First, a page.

“I expect that from the second half of 2012, we will see a fair amount of capital raising activity. You will see some loan growth between now and then and once that happens, the capital adequacy levels will come down. But they are still sufficiently well capitalised, with CARs in some instances reaching 30%. In this environment it is necessary to be safe.”

Another round of fund raising for banks

Banks will have to raise further capital when Nigeria signs up to Basel III, which incorporates regulation that followed the global financial crisis. This will mark a dramatic shift, Balogun says. “I would imagine that sooner rather than later they will begin to think about the much stiffer capital requirements around Basel III. Fundamentally, the regulator here has always looked at capital adequacy on the tier one basis. If you do have tier II, it counts up to 50% of your tier one, but no more. Most of the banks we are talking about have tier one capital adequate north of 15% – so it is a fair amount of capital.”

The stabilisation of the capital markets has the potential to fund an expansion of the economy, says Bismarck Rewane. “Once people see that there is some consistency, there will be that quantum leap. The critical mass itself becomes the base for another level of change. So it will be very transformational. It will have an effect on so many things in both the public and private sector. Private sector companies who are publicly quoted, accountable and well governed will outperform opaque counterparts. The government itself will be definitely more accountable, and by implication more efficient.”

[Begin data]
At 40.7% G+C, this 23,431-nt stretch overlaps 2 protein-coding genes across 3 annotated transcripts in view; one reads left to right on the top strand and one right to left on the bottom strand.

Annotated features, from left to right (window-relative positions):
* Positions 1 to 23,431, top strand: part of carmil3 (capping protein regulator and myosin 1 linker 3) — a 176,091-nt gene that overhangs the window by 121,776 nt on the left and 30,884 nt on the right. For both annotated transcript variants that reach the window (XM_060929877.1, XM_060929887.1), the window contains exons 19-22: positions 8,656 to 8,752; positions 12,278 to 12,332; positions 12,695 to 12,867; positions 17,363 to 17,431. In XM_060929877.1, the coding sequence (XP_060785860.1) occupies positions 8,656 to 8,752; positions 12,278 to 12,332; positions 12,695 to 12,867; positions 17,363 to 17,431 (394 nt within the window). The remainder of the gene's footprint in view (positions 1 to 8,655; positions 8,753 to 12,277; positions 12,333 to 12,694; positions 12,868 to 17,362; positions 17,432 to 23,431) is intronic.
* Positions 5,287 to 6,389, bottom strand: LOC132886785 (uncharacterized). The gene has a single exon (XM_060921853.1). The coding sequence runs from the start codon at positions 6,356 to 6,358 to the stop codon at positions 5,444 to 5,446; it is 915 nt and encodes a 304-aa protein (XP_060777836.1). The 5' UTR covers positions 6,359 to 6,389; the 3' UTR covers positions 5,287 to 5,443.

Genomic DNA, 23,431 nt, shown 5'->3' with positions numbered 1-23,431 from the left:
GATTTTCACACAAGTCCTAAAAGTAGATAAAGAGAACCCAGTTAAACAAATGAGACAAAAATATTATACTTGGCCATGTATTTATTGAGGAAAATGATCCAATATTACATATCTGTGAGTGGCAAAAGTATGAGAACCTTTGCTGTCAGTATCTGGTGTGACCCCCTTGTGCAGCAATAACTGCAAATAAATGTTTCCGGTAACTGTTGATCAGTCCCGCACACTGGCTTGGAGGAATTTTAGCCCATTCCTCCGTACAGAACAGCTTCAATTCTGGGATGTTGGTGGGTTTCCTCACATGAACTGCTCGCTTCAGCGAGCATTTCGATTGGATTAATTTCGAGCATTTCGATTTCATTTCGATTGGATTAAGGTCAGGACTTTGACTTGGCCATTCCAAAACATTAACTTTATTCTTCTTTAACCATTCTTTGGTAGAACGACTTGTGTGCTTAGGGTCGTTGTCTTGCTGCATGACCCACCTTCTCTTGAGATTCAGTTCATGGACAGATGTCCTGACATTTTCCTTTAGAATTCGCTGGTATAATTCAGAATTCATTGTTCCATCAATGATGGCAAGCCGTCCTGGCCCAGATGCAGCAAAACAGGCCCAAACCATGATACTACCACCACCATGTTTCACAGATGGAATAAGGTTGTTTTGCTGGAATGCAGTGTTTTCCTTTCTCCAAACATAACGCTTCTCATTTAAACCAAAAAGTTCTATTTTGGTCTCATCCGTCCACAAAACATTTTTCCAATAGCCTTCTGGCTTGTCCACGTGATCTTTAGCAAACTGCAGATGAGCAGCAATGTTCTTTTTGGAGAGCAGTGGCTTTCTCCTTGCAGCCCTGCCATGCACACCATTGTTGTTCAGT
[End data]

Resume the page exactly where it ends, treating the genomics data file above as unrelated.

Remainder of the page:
Chioke confirms this. He expects the government to seek to actively raise money on the capital markets with bond issues. “To raise the bond you have to tell the investors what you are going to use the money for. You have to produce a cash flow. Without that you won’t be able to raise any more money.”

Operators on the markets expect pressures to grow for greater accountability and transparency, both in the public as well as private sectors. “Governments will be accountable this time to the creditors, which will be good in building trust in the markets.”